It is rebuttable because if the person had a prescription for 40mg of Hydrocodone every day, but they only had 20mg in their system when they were pulled over, then that would be within the therapeutic range and it would defeat the presumption.
Unfortunately, sometimes the person might have consumed much more than prescribed. For example, around 200mg of Hydrocodone, which is five times the limit prescribed per day so this would not rebut the presumption that the person was under the influence. Sometimes the prosecutors would be more flexible even if the person was over the prescribed limit of medication, than if they were under the influence of marijuana, cocaine, heroin or something like that.
DUI Involving Death
DUI involving death or substantial bodily harm (SBH) is a felony. The penalty is 2 to 20 years in the Nevada State Prison. The sentence is non-probationable. If you are convicted of DUI with death or SBH, you will go to prison. If you were in an auto accident and killed someone, or injured someone really badly so they had to go to the hospital or there was a broken bone and you have alcohol in your system, you will be charged with DUI with death or SBH.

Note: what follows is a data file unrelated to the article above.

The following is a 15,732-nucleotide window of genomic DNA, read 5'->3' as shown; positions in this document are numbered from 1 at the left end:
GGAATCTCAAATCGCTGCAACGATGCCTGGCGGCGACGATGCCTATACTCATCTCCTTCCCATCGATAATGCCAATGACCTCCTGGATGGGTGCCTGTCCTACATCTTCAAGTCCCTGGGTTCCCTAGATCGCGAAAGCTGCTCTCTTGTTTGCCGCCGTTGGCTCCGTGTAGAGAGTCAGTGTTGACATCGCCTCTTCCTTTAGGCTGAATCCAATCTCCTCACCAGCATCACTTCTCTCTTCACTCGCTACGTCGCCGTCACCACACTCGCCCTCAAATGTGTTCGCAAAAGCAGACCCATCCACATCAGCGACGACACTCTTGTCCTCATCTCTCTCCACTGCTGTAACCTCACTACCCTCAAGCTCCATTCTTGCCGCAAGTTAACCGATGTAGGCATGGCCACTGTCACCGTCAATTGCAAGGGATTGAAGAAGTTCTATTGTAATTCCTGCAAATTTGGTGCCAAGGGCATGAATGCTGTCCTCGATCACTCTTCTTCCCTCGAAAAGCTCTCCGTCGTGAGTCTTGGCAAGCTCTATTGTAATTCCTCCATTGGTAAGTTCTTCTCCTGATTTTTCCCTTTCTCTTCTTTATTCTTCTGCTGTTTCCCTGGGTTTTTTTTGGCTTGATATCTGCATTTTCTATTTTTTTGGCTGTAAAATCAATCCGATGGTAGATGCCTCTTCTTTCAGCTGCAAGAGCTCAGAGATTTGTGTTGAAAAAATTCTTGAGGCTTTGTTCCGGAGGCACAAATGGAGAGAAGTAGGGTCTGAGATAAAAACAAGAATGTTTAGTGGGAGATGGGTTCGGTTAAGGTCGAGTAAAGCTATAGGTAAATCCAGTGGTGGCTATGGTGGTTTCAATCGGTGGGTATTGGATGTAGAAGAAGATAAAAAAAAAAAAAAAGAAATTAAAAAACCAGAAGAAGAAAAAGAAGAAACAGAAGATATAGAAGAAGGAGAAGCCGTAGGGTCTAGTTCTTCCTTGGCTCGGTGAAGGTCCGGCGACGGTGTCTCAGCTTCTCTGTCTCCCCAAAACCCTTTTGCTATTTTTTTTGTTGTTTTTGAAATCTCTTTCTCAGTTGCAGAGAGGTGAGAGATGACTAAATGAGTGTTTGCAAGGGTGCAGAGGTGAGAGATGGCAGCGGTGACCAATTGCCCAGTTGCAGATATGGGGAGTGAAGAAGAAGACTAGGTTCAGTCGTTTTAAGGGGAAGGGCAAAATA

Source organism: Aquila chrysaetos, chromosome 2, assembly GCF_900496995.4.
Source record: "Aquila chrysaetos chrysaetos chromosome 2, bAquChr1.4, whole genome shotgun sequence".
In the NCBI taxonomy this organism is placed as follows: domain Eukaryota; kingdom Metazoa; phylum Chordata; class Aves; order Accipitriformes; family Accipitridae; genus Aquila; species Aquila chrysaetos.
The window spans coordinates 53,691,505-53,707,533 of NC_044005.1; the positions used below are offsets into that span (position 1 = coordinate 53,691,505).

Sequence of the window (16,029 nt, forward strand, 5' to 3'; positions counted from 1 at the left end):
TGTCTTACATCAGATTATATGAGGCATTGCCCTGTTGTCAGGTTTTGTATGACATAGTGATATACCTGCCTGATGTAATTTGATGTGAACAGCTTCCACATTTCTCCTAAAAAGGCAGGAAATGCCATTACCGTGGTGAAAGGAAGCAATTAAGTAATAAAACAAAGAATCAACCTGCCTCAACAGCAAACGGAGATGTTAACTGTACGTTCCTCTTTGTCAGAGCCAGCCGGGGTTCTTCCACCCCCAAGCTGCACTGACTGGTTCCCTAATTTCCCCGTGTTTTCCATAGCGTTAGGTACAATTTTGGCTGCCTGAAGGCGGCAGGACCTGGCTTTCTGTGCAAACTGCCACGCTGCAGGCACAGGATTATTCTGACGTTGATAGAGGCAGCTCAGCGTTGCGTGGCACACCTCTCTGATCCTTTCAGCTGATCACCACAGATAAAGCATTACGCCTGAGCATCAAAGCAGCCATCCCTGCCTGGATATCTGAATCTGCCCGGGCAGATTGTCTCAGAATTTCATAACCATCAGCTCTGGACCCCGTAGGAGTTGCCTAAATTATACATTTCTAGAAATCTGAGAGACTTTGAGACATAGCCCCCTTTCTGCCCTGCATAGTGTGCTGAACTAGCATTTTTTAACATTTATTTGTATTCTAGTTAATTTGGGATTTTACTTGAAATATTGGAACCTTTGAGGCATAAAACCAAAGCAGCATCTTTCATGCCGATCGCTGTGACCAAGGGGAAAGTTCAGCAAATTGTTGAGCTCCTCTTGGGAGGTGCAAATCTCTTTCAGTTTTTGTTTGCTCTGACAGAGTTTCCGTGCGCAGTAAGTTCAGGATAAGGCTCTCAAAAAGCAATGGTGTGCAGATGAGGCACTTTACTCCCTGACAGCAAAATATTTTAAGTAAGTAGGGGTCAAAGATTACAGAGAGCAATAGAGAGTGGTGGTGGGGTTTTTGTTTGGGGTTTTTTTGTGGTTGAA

The interesting thing about a misdemeanor DUI is that if the driver was in an accident even if it was not his fault could be convicted. It would not matter if the accused was rear ended. If the police determined that a driver had consumed alcohol then they would have probable cause to arrest him no matter who caused the accident.
There would need to be proximate cause that the accused caused the accident to be convicted of DUI with death or SBH. For example, the driver would be the proximate cause of the accident if they rear ended someone going 90 miles per hour and that person was killed.
The accused would not be considered the proximate cause of the accident, and they could not be convicted of DUI with death or substantial bodily harm in a situation in which they were driving correctly but then someone on the other side of the road crossed the median and it resulted in a head on collision and that person died.
The accused could be convicted of some other offense such as failure to use due care or something like that, but they would not be looking at mandatory prison time.